The Mack and I spend an inordinate amount of time thinking and talking about food.
The Mack’s one of those guys who’s always thinking at least one meal ahead. We’ll be mid-way through a big cooked breakfast and he’ll start wondering aloud what we ought to do about lunch, smacking his lips and emitting deep belly groans at the thought of more food. Worryingly Homer Simpson.
With me, it’s more the typical no-carb obsessiveness of someone who worked on the fringes of fashion and who has an entire wardrobe of size 8 clothes. Dullsville. But absolutely necessary.
The Mack says that it’s simply his genetic coding. He’s hardwired to be a hunter-gatherer, so it’s only right that he’s always planning where his next meal is coming from. It’s usually coming from Sainsbury’s, but I guess it’s good to plan…
We’re all ultimately driven by two things: fear and desire. The proportions vary from person to person and often from situation to situation, but whatever gloss you add to justify your particular actions, if you strip it back you’ll find plain old fear or desire (or a combination of both).
Marketeers have had this sussed for yonks. They play us constantly on both sides. The aspirational longing – if only I had that watch/car/phone, I would be instantly cooler. The insecurity and inadequacy – I must buy all the anti-aging creams I can afford because no-one wants to be with a wrinkly old hag.
New-fangled marketing is no different. Facebook, Twitter, Instagram, Pinterest, FourSnore, all are built on these two pillars of what it means to be human. It is the desire to belong, to be connected, to share. And the fear that if we don’t participate in these collective obsessions, then we are marginalised, we’re not really living. You’ve probably noticed it amongst some of your friends too – they upload so much of their day-to-day existence: it’s as though they believe that if it’s not captured and published, then it doesn’t count.
Strange, but maybe that’s what those cave paintings were all about…?
fanning the flames
I’m largely immune to the normal desire sales triggers. Show me all the magnum adverts in the world and I’m still not buying. Even those ones with triple caramel and almonds all swirling around hypnotically. Spare me. I grew up in the 80s with soft-focus Flake adverts and the Caramel bunny. Do you really think I’d fall for that lame old seduction routine??
So desire doesn’t really do it for me. I know this because I contrast my approach to starting up a business with The Mack’s. He’s a go-getting, nothing-stands-in-his-way, smash-some-walls-down, bish-bash-bosh (his words, not mine), laser-beam-focused, machine. He has energy, purpose and clarity of thought. He makes decisions quickly, moves on and gets shit done. And then he howls at the moon and beats his chest. (That last bit is, unfortunately, not made up – he hired a lion mask last weekend for my sister’s fancy dress party and seems in no hurry to take it back to the shop).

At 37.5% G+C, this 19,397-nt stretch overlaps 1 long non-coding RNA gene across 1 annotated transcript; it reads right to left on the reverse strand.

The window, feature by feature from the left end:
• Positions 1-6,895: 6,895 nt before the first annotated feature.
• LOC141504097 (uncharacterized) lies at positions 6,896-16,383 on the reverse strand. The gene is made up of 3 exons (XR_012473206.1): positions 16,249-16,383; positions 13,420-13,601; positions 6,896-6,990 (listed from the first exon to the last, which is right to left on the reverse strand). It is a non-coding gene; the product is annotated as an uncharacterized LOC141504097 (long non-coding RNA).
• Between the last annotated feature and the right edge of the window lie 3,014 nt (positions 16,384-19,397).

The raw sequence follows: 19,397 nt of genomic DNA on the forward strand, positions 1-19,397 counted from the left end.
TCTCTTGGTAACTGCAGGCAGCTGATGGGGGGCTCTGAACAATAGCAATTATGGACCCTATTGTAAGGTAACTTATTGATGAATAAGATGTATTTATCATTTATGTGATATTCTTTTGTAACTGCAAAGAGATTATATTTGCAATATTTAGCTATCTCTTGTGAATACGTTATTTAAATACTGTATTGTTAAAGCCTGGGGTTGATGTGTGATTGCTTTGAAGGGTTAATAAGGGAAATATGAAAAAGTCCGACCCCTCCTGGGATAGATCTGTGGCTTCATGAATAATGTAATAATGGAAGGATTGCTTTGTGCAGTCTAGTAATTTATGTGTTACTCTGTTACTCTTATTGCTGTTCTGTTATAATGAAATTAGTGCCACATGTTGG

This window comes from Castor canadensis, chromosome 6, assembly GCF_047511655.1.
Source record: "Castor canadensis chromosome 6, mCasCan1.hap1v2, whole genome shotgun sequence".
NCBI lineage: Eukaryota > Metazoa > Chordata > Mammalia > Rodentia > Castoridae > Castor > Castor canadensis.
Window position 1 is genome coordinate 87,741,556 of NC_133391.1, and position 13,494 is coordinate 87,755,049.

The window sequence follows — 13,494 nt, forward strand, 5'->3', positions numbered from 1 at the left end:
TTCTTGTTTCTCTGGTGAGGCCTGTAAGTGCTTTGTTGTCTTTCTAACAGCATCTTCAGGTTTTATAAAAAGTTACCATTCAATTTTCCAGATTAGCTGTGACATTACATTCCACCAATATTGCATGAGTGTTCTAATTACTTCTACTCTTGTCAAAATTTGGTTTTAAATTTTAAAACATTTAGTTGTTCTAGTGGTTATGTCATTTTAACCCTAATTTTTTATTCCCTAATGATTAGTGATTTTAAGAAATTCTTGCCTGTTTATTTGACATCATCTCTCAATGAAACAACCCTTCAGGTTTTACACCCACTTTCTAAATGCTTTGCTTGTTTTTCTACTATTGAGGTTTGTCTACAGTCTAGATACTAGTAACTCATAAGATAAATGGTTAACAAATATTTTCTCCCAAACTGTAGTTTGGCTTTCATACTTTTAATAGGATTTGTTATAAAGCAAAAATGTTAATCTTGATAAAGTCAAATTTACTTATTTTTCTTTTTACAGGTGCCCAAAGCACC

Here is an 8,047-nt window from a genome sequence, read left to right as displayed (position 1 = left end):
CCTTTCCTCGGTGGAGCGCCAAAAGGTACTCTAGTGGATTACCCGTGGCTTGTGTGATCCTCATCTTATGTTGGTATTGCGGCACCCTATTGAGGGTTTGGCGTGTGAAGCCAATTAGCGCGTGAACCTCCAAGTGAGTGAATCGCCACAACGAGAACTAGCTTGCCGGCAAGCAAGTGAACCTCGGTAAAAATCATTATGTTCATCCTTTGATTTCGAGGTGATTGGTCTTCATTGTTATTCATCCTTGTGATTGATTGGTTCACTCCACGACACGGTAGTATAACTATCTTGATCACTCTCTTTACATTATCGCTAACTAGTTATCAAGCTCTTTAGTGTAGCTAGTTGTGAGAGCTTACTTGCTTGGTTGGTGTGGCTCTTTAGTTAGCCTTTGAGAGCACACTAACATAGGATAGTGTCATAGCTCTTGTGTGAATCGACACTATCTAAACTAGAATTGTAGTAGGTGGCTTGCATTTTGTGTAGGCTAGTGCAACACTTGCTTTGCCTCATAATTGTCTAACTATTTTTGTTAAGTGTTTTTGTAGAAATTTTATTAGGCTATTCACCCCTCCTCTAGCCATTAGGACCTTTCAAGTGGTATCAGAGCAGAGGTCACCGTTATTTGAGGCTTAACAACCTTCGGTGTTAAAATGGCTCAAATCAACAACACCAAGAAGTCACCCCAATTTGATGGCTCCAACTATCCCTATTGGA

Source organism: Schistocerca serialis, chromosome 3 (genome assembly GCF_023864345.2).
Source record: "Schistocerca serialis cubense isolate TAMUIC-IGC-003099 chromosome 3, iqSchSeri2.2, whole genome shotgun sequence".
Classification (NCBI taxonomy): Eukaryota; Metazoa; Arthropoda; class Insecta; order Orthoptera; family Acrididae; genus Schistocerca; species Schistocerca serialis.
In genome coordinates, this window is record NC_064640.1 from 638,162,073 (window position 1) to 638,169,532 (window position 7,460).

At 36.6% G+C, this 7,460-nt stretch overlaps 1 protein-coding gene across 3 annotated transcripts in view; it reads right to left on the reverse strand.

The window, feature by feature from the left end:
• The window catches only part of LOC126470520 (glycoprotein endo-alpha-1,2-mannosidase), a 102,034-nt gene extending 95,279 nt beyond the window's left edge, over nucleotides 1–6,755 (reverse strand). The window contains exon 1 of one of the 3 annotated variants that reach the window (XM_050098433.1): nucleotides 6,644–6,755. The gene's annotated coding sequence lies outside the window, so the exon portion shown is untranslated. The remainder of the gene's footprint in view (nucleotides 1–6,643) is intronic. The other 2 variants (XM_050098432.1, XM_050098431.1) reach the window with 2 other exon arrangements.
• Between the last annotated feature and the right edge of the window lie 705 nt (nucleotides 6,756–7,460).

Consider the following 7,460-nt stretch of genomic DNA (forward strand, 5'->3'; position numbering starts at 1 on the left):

This is because he is driven by desire. He wants to succeed and he enjoys the process of making things happen. It’s quite impressive in action.
Whereas my approach is more stagnant puddle than flowing torrent of ambition. Sure, I get the occasional burst of enthusiasm for my projects, where I’ll splash around happily in the puddle for a day or so. But ultimately all that happens is that I churn up the mud at the bottom. And no-one’s investing in mud. So I stop.
But fear, now that I can relate to. According to The Mack, the 3 little words that I say to him most often are, “Babe, I’m worried…” And I have a really good scared face.
I think, on the whole, women do anxiety better than men. Maybe it’s because we’re so adept at multi-tasking. It means that we can worry about 821 things simultaneously. What a gift.
The downside of using fear as your primary motivator is that it has a tendency to paralyse you, rather than spur you on to greatness. You don’t often hear really successful people interviewed saying that what made them was sheer blind terror. It’s always burning ambition, passion, desire for self-improvement. Fear and self-loathing don’t seem to feature much in rags to riches stories. Well, unless Oliver Twist is your mentor.
On the one hand, my lack of need to prove anything or to feel productive just for the sake of it, is hugely liberating. On the other hand, it might be the thing that hampers me making a go of this new lifestyle. I’ve chosen a path that requires me to be enthusiastic, proactive and self-starting. And then I’ve basically covered myself in quick-setting tar and feathers and wondered why I’m struggling to move off the sofa.
I’m essentially living the life of a still-sprightly octogenarian. Those little chores that used to sit on the periphery of my life (the supermarket run, online banking, hoovering) are now right up top of my to-do list. I haven’t got to the point where I need an afternoon nap yet, but it can’t be far off.
But I’m not worried (well, maybe a teensy bit). Because I know that the longer my state of apathy and paralysis lasts, the more anxious I will become about it. And one day soon, the fear of losing this lifestyle will force me into action. I just don’t think it’s a job for today… I’ve got some washing up to do.